Minister takes stand to defend taxi owners’ president in suit brought by company offering cab-hailing app
The minister of transports took the witness stand on Thursday to defend the president of Greece’s taxi owners association in a defamation lawsuit brought against him by an Athens-based company that markets a successful cab-hailing app – a development that earned the ire of the unionists and the suspicion on the part of the leftist-rightist coalition government.
Transports Minister Christos Spirtzis referred to “anonymous reports” six months before a draft bill was passed by his government to restrict ride-sharing and cab-hailing apps in the country. He said the allegations claimed that taxi drivers were receiving wire transfers from abroad for fares conducted in the country, mostly in the greater Athens area.
The Taxibeat company, which has been purchased by Daimler’s MyTaxi subsidiary, brought a defamation suit against Thymios Lymberopoulos, the president of the taxi owners association, seeking 260,000 euros in damages.
The latter had claimed that the company was engaging in tax evasion through its app, that it has no legal standing in Greece and is also violating regulations in Greece’s “closed shop” taxi cab sector.
Among others, Spirtzis said Lymberopoulos, as the head of a nationwide association, “has a duty to defend the sector on an institutional framework.”
In diametrically opposing testimony, Taxibeat’s CFO said press reports claiming the company was tax evading or funneling revenue to “tax havens” abroad were baseless. She also said Taxibeat was regularly audited by tax authorities, whereas no corporate taxes have been paid because the initial start-up has so far posted damages in annual results.
Taxibeat executives have charged that Lymberopoulos’ statements were false and harmed the company’s reputation, with the hiring of consultants and extra advertizing expenditures to offset the damage costing 270,000 euros.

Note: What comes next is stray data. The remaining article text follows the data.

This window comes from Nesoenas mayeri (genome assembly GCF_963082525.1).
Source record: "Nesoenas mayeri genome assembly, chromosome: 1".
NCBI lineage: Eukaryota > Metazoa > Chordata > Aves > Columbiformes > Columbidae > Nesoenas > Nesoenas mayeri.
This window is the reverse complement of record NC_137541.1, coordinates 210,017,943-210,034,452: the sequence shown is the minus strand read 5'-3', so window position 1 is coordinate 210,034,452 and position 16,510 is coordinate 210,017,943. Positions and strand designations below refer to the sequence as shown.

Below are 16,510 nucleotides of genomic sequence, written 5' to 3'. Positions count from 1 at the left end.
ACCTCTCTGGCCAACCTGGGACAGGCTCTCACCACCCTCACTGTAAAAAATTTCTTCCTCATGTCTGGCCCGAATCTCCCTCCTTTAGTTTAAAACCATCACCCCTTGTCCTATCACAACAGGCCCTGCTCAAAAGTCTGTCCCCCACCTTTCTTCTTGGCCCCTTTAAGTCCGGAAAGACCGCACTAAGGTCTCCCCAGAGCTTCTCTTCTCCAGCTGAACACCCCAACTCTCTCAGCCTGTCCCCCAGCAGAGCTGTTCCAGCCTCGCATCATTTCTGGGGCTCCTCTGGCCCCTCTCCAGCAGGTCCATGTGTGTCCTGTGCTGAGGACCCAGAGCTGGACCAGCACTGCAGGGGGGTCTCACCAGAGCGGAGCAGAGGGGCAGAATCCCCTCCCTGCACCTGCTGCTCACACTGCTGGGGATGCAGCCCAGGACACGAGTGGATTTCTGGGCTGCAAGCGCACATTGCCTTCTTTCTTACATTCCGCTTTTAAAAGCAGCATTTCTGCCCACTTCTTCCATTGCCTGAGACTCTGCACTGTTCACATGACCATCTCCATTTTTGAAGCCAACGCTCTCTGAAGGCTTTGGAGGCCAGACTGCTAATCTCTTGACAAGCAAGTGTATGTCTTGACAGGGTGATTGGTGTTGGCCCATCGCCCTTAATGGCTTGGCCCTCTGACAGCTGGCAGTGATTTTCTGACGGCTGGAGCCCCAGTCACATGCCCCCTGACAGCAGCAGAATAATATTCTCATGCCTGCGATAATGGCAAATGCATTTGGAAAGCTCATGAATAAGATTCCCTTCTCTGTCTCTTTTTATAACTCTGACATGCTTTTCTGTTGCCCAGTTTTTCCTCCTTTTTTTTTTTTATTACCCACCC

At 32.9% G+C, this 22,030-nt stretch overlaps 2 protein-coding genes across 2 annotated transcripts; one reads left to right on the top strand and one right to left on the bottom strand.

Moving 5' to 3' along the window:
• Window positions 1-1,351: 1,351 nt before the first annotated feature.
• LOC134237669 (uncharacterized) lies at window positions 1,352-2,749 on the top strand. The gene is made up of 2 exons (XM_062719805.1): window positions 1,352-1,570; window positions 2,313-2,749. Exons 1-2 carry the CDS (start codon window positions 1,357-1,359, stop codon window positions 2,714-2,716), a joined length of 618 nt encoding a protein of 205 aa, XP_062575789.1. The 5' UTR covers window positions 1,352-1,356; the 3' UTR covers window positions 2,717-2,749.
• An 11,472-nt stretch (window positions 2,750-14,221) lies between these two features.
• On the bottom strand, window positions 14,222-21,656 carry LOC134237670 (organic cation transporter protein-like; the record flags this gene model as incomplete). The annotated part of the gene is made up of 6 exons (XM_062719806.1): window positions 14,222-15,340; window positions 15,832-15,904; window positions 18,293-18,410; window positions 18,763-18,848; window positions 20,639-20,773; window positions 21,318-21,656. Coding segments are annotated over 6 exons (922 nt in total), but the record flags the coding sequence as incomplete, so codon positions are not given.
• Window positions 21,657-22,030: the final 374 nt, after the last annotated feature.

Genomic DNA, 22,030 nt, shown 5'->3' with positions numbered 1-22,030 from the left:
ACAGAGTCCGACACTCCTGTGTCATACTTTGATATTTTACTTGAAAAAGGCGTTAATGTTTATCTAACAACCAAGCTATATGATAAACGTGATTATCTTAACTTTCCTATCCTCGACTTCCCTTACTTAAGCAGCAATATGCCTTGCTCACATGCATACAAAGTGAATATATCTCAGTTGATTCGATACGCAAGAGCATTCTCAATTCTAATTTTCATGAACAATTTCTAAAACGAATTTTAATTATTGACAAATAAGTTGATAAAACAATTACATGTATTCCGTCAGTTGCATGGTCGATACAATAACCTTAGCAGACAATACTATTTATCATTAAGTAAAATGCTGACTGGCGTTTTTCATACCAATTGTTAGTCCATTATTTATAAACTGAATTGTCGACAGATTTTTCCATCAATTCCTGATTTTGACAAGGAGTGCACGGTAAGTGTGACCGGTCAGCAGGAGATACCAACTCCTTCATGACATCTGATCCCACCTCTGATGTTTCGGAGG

“He (Lymberopoulos) is following out-dating (business) models… he’s not embracing the innovation we’re bringing, as he wants to leave the (taxi) sector as it was 20 years ago,” the executive said.
The government last year passed a controversial bill aimed, as it said, to prevent the presence of “Uber-like” ride-sharing apps in the country, although the legislation is considered as a legal obstacle against other apps aimed at bringing together customer and professional driver without the need of a middleman.
The bill provides that companies managing mobile apps must sign three-year contracts with taxi owners, essentially negating one of the biggest features of such platforms and applications, namely, the ability of a customer to grade drivers and the service they hire.
Thousands of Greek commuters, especially in the greater Athens area, had increasingly come to rely on such apps, especially homegrown Taxibeat – now called Beat.
The Greek-designed application, as opposed to controversial Uber, relies only on professional taxi owners and registered drivers.
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